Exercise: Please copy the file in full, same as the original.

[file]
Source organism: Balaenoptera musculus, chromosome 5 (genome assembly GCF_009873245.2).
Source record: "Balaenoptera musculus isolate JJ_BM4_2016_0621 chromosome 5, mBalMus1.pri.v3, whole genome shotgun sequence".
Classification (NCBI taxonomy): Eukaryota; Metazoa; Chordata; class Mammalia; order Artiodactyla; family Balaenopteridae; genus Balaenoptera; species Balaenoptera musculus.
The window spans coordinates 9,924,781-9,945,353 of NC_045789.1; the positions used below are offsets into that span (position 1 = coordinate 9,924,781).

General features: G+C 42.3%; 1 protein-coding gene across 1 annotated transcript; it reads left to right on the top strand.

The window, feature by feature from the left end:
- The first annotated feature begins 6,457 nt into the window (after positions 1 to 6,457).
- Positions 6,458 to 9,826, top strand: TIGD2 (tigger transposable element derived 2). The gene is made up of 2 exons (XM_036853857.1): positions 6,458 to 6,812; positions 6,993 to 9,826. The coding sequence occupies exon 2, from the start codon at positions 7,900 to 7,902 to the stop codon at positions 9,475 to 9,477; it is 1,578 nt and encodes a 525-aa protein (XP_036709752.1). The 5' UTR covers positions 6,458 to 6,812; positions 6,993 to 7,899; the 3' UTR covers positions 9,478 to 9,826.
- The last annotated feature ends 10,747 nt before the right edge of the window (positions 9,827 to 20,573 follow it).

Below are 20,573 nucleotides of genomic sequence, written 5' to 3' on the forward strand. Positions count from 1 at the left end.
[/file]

Source organism: Balaenoptera musculus, chromosome 5 (genome assembly GCF_009873245.2).
Source record: "Balaenoptera musculus isolate JJ_BM4_2016_0621 chromosome 5, mBalMus1.pri.v3, whole genome shotgun sequence".
Classification (NCBI taxonomy): Eukaryota; Metazoa; Chordata; class Mammalia; order Artiodactyla; family Balaenopteridae; genus Balaenoptera; species Balaenoptera musculus.
The window spans coordinates 9,924,781-9,945,353 of NC_045789.1; the positions used below are offsets into that span (position 1 = coordinate 9,924,781).

General features: G+C 42.3%; 1 protein-coding gene across 1 annotated transcript; it reads left to right on the top strand.

The window, feature by feature from the left end:
- The first annotated feature begins 6,457 nt into the window (after positions 1 to 6,457).
- Positions 6,458 to 9,826, top strand: TIGD2 (tigger transposable element derived 2). The gene is made up of 2 exons (XM_036853857.1): positions 6,458 to 6,812; positions 6,993 to 9,826. The coding sequence occupies exon 2, from the start codon at positions 7,900 to 7,902 to the stop codon at positions 9,475 to 9,477; it is 1,578 nt and encodes a 525-aa protein (XP_036709752.1). The 5' UTR covers positions 6,458 to 6,812; positions 6,993 to 7,899; the 3' UTR covers positions 9,478 to 9,826.
- The last annotated feature ends 10,747 nt before the right edge of the window (positions 9,827 to 20,573 follow it).

Below are 20,573 nucleotides of genomic sequence, written 5' to 3' on the forward strand. Positions count from 1 at the left end.